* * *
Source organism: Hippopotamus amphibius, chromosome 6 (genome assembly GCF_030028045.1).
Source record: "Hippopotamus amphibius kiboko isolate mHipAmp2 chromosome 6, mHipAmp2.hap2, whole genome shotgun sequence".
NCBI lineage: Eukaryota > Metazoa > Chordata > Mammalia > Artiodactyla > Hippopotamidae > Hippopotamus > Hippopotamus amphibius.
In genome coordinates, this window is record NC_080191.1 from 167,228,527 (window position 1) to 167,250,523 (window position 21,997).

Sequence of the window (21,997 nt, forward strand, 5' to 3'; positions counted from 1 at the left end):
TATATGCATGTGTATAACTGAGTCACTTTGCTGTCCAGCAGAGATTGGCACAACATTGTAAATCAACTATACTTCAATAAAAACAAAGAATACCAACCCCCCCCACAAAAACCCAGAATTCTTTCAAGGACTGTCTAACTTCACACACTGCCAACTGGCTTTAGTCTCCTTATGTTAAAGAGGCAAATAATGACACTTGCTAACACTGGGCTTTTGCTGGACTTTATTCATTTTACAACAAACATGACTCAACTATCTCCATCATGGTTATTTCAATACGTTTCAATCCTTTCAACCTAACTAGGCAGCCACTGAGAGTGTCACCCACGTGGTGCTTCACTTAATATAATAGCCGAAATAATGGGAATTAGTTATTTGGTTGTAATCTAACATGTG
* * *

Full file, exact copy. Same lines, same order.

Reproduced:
Source organism: Hippopotamus amphibius, chromosome 6 (genome assembly GCF_030028045.1).
Source record: "Hippopotamus amphibius kiboko isolate mHipAmp2 chromosome 6, mHipAmp2.hap2, whole genome shotgun sequence".
NCBI lineage: Eukaryota > Metazoa > Chordata > Mammalia > Artiodactyla > Hippopotamidae > Hippopotamus > Hippopotamus amphibius.
In genome coordinates, this window is record NC_080191.1 from 167,228,527 (window position 1) to 167,250,523 (window position 21,997).

Sequence of the window (21,997 nt, forward strand, 5' to 3'; positions counted from 1 at the left end):
TATATGCATGTGTATAACTGAGTCACTTTGCTGTCCAGCAGAGATTGGCACAACATTGTAAATCAACTATACTTCAATAAAAACAAAGAATACCAACCCCCCCCACAAAAACCCAGAATTCTTTCAAGGACTGTCTAACTTCACACACTGCCAACTGGCTTTAGTCTCCTTATGTTAAAGAGGCAAATAATGACACTTGCTAACACTGGGCTTTTGCTGGACTTTATTCATTTTACAACAAACATGACTCAACTATCTCCATCATGGTTATTTCAATACGTTTCAATCCTTTCAACCTAACTAGGCAGCCACTGAGAGTGTCACCCACGTGGTGCTTCACTTAATATAATAGCCGAAATAATGGGAATTAGTTATTTGGTTGTAATCTAACATGTG